A Tour of Carbonic Anhydrase

Please be patient while the structures in the left frame load. In order to display all of the structures in the tour properly, press 'View' buttons below in order (from 1 to the end).

Crystals of carbonic anhydrase II

The crystals of the bacterial carbonic anhydrase   [1]

Carbonic anhydrase is a hydrolytic enzyme that catalyzes the addition of water to carbon dioxide:

CO2 + H2O     HOCO2- + H+

The rate of catalysis is very pH dependent, faster at higher pH, with pH=6.5 being the optimum rate. This enzyme is found in the red blood cells of humans along with hemoglobin.

There are three broad classes of carbonic anhydrases:

Regardless of the class to which they belong, all carbonic anhydrases perform the same function and have the same active site. The difference lies in the amino acid sequence and the catalytic efficiency.

The other interesting feature of this enzyme is the existence of a large number of isoenzymes (or isozymes)[2]. For example at least 14 isozymes of the α class carbonic anhydrases have been identified. Some of them are the most efficient catalysts known (the rate constant of the catalysed reaction is 107 times faster than a non-catalysed reaction).

The wireframe display in the left screen shows the structure of the bovine carbonic anhydrase II, one of its seven (I to VII) isozymes. It contains 259 amino acid residues with a molecular weight of 29 kDa.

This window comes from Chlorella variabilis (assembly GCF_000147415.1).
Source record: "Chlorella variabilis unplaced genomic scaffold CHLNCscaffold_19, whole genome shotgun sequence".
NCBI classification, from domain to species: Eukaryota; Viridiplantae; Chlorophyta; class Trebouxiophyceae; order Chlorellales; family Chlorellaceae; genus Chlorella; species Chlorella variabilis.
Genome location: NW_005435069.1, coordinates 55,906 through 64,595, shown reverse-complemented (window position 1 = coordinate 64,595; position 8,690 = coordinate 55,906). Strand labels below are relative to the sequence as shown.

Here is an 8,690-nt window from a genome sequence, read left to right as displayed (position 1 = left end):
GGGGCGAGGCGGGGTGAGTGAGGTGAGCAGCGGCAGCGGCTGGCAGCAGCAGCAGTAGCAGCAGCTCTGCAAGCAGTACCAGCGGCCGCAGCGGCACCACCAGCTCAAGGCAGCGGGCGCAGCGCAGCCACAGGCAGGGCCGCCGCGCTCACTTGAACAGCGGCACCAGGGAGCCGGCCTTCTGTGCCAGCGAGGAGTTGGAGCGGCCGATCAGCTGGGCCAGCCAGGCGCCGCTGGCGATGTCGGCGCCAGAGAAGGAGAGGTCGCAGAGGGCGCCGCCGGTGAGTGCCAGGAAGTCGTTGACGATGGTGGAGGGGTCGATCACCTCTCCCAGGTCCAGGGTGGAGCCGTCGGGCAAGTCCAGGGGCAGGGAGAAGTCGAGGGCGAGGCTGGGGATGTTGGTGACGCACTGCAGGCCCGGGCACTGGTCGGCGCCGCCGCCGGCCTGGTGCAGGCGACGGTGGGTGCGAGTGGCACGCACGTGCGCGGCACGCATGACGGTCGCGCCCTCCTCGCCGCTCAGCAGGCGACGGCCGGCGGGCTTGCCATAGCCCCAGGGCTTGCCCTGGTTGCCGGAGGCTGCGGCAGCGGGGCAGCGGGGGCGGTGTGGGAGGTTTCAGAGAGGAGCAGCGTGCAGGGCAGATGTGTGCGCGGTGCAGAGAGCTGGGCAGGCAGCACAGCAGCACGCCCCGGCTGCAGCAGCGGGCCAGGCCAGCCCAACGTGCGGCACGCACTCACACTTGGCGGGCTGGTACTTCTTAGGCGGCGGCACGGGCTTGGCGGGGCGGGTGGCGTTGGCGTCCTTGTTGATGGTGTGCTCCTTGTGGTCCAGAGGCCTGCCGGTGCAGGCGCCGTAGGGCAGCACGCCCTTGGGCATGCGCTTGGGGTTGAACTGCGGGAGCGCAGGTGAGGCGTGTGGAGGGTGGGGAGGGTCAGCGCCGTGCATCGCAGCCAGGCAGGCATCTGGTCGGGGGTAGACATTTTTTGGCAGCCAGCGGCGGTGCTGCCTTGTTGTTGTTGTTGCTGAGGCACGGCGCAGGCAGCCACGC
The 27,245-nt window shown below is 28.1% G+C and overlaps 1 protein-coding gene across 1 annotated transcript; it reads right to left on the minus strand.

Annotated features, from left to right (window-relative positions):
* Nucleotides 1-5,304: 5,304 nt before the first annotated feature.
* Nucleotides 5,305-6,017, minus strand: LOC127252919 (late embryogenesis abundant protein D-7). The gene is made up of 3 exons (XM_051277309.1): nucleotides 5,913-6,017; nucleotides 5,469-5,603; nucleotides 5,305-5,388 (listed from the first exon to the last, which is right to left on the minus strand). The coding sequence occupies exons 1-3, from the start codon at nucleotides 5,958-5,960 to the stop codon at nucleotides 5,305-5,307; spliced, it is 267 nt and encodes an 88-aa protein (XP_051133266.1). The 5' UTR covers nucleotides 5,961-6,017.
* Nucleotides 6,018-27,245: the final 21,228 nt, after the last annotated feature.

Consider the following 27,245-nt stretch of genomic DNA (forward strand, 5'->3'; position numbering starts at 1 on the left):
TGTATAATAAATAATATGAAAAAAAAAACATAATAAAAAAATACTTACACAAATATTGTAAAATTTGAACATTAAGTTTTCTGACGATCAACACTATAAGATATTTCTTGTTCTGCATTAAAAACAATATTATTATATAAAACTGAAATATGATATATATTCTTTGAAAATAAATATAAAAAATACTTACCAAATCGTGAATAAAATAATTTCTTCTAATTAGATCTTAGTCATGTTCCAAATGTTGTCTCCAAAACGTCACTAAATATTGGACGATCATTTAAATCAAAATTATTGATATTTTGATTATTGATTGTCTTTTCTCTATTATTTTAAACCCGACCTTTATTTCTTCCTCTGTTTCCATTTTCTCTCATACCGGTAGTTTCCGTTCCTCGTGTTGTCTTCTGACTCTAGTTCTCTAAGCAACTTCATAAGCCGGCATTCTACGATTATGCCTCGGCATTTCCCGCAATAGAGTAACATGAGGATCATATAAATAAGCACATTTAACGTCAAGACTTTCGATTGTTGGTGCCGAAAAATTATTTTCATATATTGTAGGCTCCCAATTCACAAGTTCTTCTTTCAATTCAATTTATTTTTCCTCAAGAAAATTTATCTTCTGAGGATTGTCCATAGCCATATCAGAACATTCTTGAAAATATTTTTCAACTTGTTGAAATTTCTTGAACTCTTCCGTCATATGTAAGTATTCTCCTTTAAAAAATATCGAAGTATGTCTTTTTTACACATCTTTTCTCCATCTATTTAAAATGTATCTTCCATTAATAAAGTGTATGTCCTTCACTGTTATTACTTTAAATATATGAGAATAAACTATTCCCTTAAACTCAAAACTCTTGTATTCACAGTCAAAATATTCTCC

The six α-helices (red) and 10 β-sheets (blue) make up the secondary structure of this monomeric enzyme.

  Through the protein structure runs a channel with a diameter of around 15 . The active site, containing one zinc(II) ion, resides inside this channel.

  The zinc(II) cation is connected to the protein backbone via three histidine residues: His93, His95 and His118. These residues are located on the anti-parallel β-sheets connected by a hydrogen bond network and are on the same side of the sheet. This conformation gives a tridentate ligand.

  In this display the protein backbone has been removed and only the active site is shown. The fourth ligand on the Zn(II) ion is a water molecule. The zinc coordination is tetrahedral. The three histidine residues are sometimes referred to as first coordination sphere ligands. This set of ligands is appropriate to give the water ligand the pKa of 6.5, a value where catalysis is most efficient. The aqua ligands in [Zn(OH2)6]2+ have a pKa of 9.6, so three histidines delocalize less positive charge from the Zn(II) than 5 aqua (water) ligands. Every hydrogen on each aqua ligand stabilizes some positive charge. Click to see the coordination polyhedron.

  This display shows the amino acid residues from the second coordination sphere. One of their functions is to stabilize the histidine ligands thrugh hydrogen bonding: His93 to Gln91 and His118 to Glu116. By forming these H-bonds, these residues also help position the histidine ligands for the coordination with zinc.

  The second function of the residues in the second sphere is to form a hydrogen bond network with a number of water molecules (red spheres) located around the active site. This network provides a path required for proton transfer.